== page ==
Woodward's Wallaroo

Woodward's Wallaroo[1]
Conservation status
Scientific classification
Kingdom: Animalia
Phylum: Chordata
Class: Mammalia
Infraclass: Marsupialia
Order: Diprotodontia
Family: Macropodidae
Genus: Macropus
Species: M. bernardus
Binomial name
Macropus bernardus
Rothschild, 1904
Woodward's Wallaroo range

Woodward's Wallaroo (Macropus bernardus), also known as the Black Wallaroo and Bernard's Wallaroo, is a species of macropod restricted to a small, mountainous area in Arnhem Land, Northern Territory, between South Alligator River and Nabarlek. It classified as near threatened, mostly due to its limited distribution.[3]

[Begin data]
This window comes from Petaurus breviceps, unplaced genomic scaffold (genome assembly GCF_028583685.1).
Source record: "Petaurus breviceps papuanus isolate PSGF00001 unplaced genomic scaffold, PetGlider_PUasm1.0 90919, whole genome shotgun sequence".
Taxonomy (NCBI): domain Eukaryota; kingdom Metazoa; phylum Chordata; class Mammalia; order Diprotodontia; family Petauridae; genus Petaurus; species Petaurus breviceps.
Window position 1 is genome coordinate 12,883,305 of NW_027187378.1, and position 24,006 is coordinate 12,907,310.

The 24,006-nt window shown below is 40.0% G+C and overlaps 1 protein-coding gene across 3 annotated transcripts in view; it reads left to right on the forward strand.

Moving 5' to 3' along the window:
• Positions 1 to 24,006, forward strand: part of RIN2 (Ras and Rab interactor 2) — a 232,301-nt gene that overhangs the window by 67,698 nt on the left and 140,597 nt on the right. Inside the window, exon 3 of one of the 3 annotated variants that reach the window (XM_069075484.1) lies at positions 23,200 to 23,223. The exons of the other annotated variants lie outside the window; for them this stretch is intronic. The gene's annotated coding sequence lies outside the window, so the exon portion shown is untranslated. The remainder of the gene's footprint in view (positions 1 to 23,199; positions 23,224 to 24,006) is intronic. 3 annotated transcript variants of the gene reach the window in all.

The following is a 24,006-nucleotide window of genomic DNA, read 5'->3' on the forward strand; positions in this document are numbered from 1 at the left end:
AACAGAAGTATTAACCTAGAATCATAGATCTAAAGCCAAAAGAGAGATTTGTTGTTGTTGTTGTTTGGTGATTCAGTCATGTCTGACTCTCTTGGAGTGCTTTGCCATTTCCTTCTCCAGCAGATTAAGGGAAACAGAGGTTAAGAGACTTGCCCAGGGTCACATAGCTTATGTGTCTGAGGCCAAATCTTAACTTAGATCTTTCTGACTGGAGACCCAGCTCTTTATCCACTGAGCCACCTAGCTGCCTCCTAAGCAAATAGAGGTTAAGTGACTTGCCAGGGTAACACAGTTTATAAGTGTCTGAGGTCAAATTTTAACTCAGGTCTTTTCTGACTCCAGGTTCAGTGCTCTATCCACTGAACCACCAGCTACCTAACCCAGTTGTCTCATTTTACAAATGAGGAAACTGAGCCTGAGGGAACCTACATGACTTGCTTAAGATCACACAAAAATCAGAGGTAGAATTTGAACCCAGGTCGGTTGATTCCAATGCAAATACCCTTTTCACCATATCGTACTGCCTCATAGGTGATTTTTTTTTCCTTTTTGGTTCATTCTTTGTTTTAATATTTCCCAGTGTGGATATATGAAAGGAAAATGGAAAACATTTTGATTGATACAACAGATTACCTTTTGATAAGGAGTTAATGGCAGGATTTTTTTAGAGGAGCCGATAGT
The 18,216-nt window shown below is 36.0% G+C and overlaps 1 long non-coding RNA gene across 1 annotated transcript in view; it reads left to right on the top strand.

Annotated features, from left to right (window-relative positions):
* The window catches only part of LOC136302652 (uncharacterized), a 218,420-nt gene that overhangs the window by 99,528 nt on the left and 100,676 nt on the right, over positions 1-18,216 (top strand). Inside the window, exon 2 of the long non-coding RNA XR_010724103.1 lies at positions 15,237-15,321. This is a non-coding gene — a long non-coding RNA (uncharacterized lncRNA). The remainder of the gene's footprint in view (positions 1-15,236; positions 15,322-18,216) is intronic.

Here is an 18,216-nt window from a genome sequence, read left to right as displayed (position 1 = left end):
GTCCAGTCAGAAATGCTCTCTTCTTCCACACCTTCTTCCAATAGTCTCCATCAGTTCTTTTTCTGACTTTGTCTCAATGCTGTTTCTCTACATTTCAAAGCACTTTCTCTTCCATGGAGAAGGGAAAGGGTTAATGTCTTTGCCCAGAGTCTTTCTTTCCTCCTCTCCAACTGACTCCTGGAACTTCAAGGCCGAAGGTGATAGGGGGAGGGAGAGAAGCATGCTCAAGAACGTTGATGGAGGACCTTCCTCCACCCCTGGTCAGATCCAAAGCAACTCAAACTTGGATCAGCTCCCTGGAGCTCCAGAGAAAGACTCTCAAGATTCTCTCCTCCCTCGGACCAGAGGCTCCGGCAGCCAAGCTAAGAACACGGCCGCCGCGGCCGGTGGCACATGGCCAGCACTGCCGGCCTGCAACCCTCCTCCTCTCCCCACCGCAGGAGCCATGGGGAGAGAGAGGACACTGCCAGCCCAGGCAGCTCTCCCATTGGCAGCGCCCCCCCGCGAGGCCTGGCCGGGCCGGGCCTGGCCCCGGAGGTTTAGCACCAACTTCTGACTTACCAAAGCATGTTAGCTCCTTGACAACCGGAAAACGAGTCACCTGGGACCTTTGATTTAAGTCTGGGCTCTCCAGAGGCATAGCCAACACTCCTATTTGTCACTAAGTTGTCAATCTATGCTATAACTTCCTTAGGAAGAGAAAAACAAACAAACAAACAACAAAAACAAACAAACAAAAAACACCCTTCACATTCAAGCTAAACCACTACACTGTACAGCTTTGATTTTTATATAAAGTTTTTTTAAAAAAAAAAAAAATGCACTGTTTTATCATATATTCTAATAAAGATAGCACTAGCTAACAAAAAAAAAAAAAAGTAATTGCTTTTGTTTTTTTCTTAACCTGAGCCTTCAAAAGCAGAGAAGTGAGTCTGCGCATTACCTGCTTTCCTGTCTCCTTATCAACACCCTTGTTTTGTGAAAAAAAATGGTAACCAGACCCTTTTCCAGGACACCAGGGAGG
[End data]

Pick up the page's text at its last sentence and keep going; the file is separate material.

Woodward's Wallaroo is by far the smallest of the wallaroos as well as the most distinctive. It is sexually dimorphic, with the male being completely black or dark brown and the female a mid-grey colour. It is little known but is known to be a shy nocturnal grazer which does not gather in groups. It makes great use of the rocky escarpments where it lives to shelter and escape danger.[3]


  1. ^ Groves, C. (2005). Wilson, D. E., & Reeder, D. M, eds. ed. Mammal Species of the World (3rd ed.). Baltimore: Johns Hopkins University Press. pp. 64. OCLC 62265494. ISBN 0-801-88221-4. http://www.bucknell.edu/msw3. 
  2. ^ Woinarski, J. (2008). Macropus bernardus. In: IUCN 2008. IUCN Red List of Threatened Species. Downloaded on 28 December 2008. Database entry includes justification for why this species is listed as near threatened
  3. ^ a b Menkhorst, Peter (2001). A Field Guide to the Mammals of Australia. Oxford University Press. p. 118. 

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